With this first change, we eliminated two methods not only from Int, but from all comparable value types from the library. What about Clamp? First, let us ignore Intrinsic and focus on naming conventions. During the development of the library we introduced a convention related to actions that can be applied to instances: these actions are implemented using verbs. A verb in its base form describes a mutating action, one that modifies the instance. A few examples: Add, Insert, Delete, Clamp, Sort and so on. Naturally, these methods can’t be called on const instances. Verbs using the past tense do the same thing as the base form action, but do not modify the instance, instead returning a new instance and leaving the original unchanged. The same examples: Added, Inserted, Deleted, Clamped, Sorted and so on. This is just a convention and there is no obligation for third-parties to respect it. So using this convention, in our Int class, we should have two methods. If the variable a is an Int with value 5, a.Clamp(10, 100); would modify a to be clamped to the range of 10-100, in this case making it have the value of 10, while a.Clamped(10, 100); would leave a as 5, but return 10. Additionally, a.Clamp(10, 100); and a = a.Clamped(10, 100); are equivalent. This holds as a general rule, with foo.Bar(); being equivalent to foo = foo.Bared();, but the former may or may not be more efficient, depending on what operator = does and the quality of the compiler’s optimizer.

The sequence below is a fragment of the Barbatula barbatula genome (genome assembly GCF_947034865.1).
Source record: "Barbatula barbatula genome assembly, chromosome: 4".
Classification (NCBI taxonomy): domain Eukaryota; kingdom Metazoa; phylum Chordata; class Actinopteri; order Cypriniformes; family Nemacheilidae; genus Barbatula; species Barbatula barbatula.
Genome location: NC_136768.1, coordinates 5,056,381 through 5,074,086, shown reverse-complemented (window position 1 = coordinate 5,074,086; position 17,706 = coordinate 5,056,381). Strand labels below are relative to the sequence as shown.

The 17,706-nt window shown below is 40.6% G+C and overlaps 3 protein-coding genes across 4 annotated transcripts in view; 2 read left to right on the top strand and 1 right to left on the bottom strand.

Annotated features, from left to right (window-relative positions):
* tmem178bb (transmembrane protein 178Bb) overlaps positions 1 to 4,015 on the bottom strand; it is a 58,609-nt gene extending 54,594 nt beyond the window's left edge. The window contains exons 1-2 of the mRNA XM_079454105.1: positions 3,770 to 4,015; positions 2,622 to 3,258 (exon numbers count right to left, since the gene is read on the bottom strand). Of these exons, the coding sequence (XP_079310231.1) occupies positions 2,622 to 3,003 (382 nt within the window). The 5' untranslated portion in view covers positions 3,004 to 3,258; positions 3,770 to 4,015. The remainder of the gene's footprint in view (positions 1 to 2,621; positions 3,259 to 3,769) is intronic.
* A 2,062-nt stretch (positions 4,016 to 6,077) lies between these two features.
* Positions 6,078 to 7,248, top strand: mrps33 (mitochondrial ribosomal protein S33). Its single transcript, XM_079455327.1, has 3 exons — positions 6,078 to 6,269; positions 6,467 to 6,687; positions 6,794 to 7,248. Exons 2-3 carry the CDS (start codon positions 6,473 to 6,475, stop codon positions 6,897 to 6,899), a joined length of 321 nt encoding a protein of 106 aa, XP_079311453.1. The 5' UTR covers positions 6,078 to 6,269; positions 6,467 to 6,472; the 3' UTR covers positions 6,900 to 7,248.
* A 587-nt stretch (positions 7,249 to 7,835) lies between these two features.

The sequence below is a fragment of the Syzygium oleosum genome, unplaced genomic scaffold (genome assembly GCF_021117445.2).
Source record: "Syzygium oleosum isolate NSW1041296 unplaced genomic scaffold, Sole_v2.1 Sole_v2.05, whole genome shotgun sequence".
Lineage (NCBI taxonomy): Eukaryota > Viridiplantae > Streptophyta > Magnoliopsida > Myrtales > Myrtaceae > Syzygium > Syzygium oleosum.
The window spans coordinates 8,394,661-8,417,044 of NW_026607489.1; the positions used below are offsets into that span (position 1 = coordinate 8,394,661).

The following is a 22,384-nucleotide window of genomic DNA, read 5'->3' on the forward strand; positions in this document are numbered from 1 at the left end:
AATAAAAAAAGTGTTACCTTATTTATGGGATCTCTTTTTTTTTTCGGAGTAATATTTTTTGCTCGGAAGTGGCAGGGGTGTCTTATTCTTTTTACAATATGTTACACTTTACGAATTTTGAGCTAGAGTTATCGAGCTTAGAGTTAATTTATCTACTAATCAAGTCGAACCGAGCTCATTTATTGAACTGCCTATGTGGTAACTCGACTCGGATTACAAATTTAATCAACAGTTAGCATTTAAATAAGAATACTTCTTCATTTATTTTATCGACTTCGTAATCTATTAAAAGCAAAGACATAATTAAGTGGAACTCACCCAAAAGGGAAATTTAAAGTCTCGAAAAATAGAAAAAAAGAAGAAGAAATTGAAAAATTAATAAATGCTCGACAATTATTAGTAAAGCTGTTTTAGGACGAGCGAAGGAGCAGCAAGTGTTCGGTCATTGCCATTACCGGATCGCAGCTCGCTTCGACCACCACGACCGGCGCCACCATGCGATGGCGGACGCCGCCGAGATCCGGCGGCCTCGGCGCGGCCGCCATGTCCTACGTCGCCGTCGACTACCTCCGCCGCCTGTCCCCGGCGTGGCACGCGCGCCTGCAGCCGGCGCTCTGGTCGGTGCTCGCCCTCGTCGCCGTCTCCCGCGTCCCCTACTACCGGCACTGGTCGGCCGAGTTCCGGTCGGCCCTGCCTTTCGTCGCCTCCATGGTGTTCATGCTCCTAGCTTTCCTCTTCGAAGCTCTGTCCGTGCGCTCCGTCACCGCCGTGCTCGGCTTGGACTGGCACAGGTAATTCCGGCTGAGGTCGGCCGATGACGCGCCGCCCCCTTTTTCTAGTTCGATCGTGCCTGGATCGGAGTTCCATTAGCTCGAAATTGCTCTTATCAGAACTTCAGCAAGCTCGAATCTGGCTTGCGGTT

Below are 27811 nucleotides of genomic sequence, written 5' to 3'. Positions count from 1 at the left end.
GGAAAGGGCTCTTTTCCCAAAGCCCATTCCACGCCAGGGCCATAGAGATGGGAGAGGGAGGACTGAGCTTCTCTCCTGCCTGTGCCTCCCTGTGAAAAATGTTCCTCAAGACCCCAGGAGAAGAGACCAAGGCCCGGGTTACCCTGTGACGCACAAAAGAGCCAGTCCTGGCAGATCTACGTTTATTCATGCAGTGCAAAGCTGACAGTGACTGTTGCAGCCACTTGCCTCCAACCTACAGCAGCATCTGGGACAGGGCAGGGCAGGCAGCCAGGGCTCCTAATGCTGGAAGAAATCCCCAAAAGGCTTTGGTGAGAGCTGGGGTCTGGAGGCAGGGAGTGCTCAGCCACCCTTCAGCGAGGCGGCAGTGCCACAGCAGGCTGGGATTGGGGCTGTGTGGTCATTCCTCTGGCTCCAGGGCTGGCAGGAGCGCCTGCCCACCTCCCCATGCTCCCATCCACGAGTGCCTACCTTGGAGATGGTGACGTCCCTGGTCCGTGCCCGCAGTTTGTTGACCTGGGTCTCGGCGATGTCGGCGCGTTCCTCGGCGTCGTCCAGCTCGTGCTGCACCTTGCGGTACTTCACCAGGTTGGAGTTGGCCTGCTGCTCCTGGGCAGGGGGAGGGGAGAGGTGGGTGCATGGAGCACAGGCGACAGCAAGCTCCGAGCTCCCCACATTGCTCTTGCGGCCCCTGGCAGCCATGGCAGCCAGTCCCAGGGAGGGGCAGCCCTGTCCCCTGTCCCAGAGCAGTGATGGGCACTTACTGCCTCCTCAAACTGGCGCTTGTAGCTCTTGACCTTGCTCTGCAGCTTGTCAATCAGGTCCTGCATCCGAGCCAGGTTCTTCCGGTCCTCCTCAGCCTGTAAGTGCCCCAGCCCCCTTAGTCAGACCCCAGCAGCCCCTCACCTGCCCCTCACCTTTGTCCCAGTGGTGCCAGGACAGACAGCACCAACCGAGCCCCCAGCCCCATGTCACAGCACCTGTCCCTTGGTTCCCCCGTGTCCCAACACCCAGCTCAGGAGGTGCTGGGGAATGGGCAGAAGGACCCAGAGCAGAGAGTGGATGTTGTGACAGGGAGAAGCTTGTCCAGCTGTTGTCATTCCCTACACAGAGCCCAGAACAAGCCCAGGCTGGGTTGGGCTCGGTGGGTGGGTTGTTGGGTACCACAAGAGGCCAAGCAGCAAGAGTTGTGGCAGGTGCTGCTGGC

So using this convention, our second version of Int would have two methods instead of one: Clamp and Clamped. Which leaves us with the same problem: two methods which are almost always the same, having to be copied over to a bunch of classes. Intrinsic solves this again, by having two methods, Clamp and Clamped:

class TestClamp {
	def @main() {
		val a = 5;
		Intrinsic.Clamp(a, 10, 100);
		
		System.Out << a << " " << Intrinsic.Clamped(-5, -100, -10) << "\n";
	}
}

10 -10